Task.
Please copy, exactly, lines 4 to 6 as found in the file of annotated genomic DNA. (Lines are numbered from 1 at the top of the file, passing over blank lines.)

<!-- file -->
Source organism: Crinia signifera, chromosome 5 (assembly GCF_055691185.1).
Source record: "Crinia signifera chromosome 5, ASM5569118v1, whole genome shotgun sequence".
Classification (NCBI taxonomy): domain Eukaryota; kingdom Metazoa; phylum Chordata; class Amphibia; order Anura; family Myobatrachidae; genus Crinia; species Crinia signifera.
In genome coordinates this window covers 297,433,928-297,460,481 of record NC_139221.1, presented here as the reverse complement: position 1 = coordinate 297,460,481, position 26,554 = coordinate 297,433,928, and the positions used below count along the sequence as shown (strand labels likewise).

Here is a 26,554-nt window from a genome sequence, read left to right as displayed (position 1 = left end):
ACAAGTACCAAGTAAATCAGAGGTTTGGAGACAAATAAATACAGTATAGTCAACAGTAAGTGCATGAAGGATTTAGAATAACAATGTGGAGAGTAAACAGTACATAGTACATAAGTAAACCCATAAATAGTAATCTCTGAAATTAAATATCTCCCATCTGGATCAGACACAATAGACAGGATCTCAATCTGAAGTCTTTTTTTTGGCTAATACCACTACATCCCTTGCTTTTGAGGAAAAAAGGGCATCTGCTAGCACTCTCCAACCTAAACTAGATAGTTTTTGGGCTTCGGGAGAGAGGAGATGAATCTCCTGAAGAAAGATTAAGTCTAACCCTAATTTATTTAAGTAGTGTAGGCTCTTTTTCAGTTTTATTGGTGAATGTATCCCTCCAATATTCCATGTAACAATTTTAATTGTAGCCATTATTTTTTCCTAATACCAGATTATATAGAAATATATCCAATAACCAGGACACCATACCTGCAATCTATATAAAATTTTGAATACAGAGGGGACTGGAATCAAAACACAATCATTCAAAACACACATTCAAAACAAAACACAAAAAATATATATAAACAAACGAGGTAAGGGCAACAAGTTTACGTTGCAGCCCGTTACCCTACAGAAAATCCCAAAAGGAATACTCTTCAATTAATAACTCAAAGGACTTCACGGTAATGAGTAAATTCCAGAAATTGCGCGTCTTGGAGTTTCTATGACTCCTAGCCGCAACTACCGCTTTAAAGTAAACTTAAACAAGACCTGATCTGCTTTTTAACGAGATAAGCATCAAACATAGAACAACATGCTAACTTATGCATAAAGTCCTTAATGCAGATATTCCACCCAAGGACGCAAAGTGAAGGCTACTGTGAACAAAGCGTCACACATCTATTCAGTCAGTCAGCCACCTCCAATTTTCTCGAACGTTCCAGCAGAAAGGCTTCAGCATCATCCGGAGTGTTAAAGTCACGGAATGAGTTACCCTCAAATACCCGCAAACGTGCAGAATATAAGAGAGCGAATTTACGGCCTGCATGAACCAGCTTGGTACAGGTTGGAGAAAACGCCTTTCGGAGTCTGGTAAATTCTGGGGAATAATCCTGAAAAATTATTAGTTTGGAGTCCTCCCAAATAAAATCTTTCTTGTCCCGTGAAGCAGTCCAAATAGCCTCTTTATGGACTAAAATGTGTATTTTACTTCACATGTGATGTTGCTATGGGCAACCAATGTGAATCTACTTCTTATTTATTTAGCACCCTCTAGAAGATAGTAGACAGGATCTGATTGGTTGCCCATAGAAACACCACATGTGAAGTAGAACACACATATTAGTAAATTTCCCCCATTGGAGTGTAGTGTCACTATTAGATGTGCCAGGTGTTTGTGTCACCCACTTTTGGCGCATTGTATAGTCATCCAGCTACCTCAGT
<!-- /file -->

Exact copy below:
In genome coordinates this window covers 297,433,928-297,460,481 of record NC_139221.1, presented here as the reverse complement: position 1 = coordinate 297,460,481, position 26,554 = coordinate 297,433,928, and the positions used below count along the sequence as shown (strand labels likewise).

Here is a 26,554-nt window from a genome sequence, read left to right as displayed (position 1 = left end):
ACAAGTACCAAGTAAATCAGAGGTTTGGAGACAAATAAATACAGTATAGTCAACAGTAAGTGCATGAAGGATTTAGAATAACAATGTGGAGAGTAAACAGTACATAGTACATAAGTAAACCCATAAATAGTAATCTCTGAAATTAAATATCTCCCATCTGGATCAGACACAATAGACAGGATCTCAATCTGAAGTCTTTTTTTTGGCTAATACCACTACATCCCTTGCTTTTGAGGAAAAAAGGGCATCTGCTAGCACTCTCCAACCTAAACTAGATAGTTTTTGGGCTTCGGGAGAGAGGAGATGAATCTCCTGAAGAAAGATTAAGTCTAACCCTAATTTATTTAAGTAGTGTAGGCTCTTTTTCAGTTTTATTGGTGAATGTATCCCTCCAATATTCCATGTAACAATTTTAATTGTAGCCATTATTTTTTCCTAATACCAGATTATATAGAAATATATCCAATAACCAGGACACCATACCTGCAATCTATATAAAATTTTGAATACAGAGGGGACTGGAATCAAAACACAATCATTCAAAACACACATTCAAAACAAAACACAAAAAATATATATAAACAAACGAGGTAAGGGCAACAAGTTTACGTTGCAGCCCGTTACCCTACAGAAAATCCCAAAAGGAATACTCTTCAATTAATAACTCAAAGGACTTCACGGTAATGAGTAAATTCCAGAAATTGCGCGTCTTGGAGTTTCTATGACTCCTAGCCGCAACTACCGCTTTAAAGTAAACTTAAACAAGACCTGATCTGCTTTTTAACGAGATAAGCATCAAACATAGAACAACATGCTAACTTATGCATAAAGTCCTTAATGCAGATATTCCACCCAAGGACGCAAAGTGAAGGCTACTGTGAACAAAGCGTCACACATCTATTCAGTCAGTCAGCCACCTCCAATTTTCTCGAACGTTCCAGCAGAAAGGCTTCAGCATCATCCGGAGTGTTAAAGTCACGGAATGAGTTACCCTCAAATACCCGCAAACGTGCAGAATATAAGAGAGCGAATTTACGGCCTGCATGAACCAGCTTGGTACAGGTTGGAGAAAACGCCTTTCGGAGTCTGGTAAATTCTGGGGAATAATCCTGAAAAATTATTAGTTTGGAGTCCTCCCAAATAAAATCTTTCTTGTCCCGTGAAGCAGTCCAAATAGCCTCTTTATGGACTAAAATGTGTATTTTACTTCACATGTGATGTTGCTATGGGCAACCAATGTGAATCTACTTCTTATTTATTTAGCACCCTCTAGAAGATAGTAGACAGGATCTGATTGGTTGCCCATAGAAACACCACATGTGAAGTAGAACACACATATTAGTAAATTTCCCCCATTGGAGTGTAGTGTCACTATTAGATGTGCCAGGTGTTTGTGTCACCCACTTTTGGCGCATTGTATAGTCATCCAGCTACCTCAGT